Who doesn't love listening to favorite songs from high school? Turns out it can be good for you, too. "It transports your mind back by triggering the neural patterns that were originally stimulated at the happy event," says Barbara Reuer, Ph.D., a San Diego music therapist. "This can lower the stress hormones that sometimes make us sick." Trudy Miller of Tatamy, Pennsylvania, mom of Katie, 10, and Emily, 8, is a believer  -- she cranks up '80s tunes when she needs a break: "The bonus is the mini-workout I get from dancing around, and my girls think it's a blast."

9. Just (don't) do it
When you've had it with all your to-do's, try a do-nothing day  -- or afternoon. I buy some magazines and rent the kids a DVD, make popcorn, and order in Chinese food or pizza. No laundry, no phone calls, no playdates, and no errands  -- it's a mini-vacation!

10. Turn errands into exercise
"I always look for an active way to do them," says Selene Yeager of Emmaus, Pennsylvania, and mom of Juniper, age 3. "I put on my backpack and ride my bike with my daughter to the store. Sometimes we drop off library books, pick up milk and bread, even grab a frozen treat; it becomes a fun adventure rather than a tedious round of errands."

11. Get enough shut-eye
"I religiously follow the eight-hours-of-sleep-per-night rule," says Jennifer Wiley of Columbus, Ohio, mom of Ben, 8, and Reina, 4. "It takes only three nights of cumulative sleep loss, and I start feeling sick and lethargic." There is plenty of evidence to show that sleep deprivation hinders a whole slew of things, including concentration, memory, cognitive function, and immunity.

More ways to pick yourself up

12. Rent a comedy
Funny and uplifting movies can make you feel better  -- laughing is said to boost serotonin, the feel-good hormone in your brain.

13. Jump-start your energy
"Whenever I start to slump, I get out of it with a quick hit of heart-pumping exercise like a sprint outside to the mailbox," says exercise physiologist and personal trainer Kelli Calabrese of Long Valley, New Jersey, mom of Nicholas and Melina, 4 and 3. If you're yawning at midday, take two minutes to go up and down a flight of stairs. No stairs? Walk around the block or your office building. Such short bursts burn calories, enhance your mental clarity, and help you relax.

14. Benefit from blooms
Feeling frazzled? Treat yourself to flowers. Researchers at Kansas State University discovered that flowers actually work as a pain reliever; they think that the bright colors may stimulate our brains to produce serotonin and other good-mood hormones. Flowery fragrances are also thought to chase away the blues.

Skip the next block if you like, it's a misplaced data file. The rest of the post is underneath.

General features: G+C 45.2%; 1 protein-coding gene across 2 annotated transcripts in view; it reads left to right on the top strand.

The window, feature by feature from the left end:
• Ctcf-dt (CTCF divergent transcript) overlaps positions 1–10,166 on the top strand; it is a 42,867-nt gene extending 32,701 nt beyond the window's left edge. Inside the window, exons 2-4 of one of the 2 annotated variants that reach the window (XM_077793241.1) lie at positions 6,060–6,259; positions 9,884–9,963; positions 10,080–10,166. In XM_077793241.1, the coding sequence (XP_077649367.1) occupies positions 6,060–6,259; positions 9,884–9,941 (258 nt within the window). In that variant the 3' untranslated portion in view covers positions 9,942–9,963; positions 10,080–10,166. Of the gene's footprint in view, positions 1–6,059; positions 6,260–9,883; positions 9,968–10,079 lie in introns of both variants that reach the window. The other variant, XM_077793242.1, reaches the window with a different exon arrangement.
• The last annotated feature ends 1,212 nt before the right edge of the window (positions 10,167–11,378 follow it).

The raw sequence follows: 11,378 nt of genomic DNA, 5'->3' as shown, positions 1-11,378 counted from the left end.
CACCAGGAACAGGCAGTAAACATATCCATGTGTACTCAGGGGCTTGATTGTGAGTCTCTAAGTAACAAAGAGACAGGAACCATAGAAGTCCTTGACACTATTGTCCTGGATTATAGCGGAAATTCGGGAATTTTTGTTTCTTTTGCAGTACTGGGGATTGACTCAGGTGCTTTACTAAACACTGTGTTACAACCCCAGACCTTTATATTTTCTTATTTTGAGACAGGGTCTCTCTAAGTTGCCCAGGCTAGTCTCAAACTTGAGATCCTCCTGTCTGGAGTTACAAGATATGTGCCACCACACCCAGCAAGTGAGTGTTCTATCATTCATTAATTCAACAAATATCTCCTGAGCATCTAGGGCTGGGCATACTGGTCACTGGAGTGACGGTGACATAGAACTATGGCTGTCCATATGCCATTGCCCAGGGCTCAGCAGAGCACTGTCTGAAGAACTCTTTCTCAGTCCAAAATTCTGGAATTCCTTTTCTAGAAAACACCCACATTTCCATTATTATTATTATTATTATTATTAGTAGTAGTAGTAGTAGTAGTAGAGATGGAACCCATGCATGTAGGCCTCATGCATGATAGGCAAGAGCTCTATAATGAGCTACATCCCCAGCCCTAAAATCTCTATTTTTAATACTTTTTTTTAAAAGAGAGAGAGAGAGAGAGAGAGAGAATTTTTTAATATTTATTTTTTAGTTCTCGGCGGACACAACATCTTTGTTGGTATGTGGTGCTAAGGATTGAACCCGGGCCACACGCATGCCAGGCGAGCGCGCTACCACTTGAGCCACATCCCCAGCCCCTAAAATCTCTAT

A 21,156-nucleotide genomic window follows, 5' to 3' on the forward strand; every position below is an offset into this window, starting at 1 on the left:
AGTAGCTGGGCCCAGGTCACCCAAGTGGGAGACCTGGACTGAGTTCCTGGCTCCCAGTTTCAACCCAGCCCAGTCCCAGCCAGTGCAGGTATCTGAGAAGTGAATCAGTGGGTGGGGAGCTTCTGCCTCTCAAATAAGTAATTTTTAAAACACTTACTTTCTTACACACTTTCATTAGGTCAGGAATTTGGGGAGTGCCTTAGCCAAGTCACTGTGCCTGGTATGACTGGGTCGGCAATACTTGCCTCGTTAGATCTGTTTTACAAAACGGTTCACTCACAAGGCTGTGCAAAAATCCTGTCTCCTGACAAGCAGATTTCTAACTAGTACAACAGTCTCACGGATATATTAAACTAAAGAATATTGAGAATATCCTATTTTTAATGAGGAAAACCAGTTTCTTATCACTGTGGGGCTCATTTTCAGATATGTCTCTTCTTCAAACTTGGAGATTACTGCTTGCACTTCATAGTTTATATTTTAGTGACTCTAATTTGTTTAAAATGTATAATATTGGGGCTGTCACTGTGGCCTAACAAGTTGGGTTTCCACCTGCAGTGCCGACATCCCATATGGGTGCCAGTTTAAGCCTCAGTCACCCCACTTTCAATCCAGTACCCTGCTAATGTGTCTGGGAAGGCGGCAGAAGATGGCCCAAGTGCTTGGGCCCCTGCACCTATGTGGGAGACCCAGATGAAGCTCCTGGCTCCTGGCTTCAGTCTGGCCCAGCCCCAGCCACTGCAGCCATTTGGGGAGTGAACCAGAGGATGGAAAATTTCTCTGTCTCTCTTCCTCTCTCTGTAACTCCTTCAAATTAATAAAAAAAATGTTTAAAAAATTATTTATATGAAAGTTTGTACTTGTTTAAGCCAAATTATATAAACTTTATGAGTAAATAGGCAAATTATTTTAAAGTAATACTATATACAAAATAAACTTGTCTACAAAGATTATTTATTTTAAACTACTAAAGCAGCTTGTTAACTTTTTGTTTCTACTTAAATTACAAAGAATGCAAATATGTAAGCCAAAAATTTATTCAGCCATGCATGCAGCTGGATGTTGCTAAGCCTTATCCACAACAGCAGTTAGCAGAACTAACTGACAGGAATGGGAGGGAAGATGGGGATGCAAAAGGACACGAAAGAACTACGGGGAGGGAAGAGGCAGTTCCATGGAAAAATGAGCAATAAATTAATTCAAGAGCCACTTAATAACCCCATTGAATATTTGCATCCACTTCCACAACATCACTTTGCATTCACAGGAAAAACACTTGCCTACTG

15. Act happy
...even if you have to fake it. "When I'm crabby, I make a point of being nice to someone I don't know  -- the supermarket cashier, say  -- and I always feel better," says Trudy Miller. Optimists are less likely to die from heart attack, stroke, or other cardiovascular problems than pessimists, say Dutch researchers, who speculate that a sunny disposition helps protect the immune system.

16. Refocus on food
Don't think in terms of "bad" food, or depriving yourself. New York City nutritionist Elisa Zied, a mom of two, has a more positive approach: "If I'm thinking about chocolate, I run a mental check on what I haven't had yet. If it's fruit, veggies, or something whole grain, I'll go for that first, and I may still have room for the less nutritious candy."

17. Dump out your purse
You may still have 50 zillion things to do, but less junk to sift through lifts a mental load  -- and your aching shoulders will thank you.

18. Turn your car into a bookmobile
Rebecca Jaffe, a doctor and a mom of two, Joshua, 10, and Rachel, 8, in Chadds Ford, Pennsylvania, listens to books on tape during her daily commute. "It makes my car seem like a retreat," says Jaffe. She also listens to books on tape with her children as a way of unwinding together.

19. Stretch it out
"When my two-year-old daughter is occupied, I grab a few minutes for this move," says Janice Gates, a yoga instructor in San Anselmo, California:

  • Lie on your back with your legs up against a wall, so your body's in an L shape.
  • Close your eyes and take slow, deep breaths.
  • Try to maintain the pose for 5 to 15 minutes to ease muscle tension and replenish energy.

Marianne McGinnis lives in San Diego and writes about health and fitness.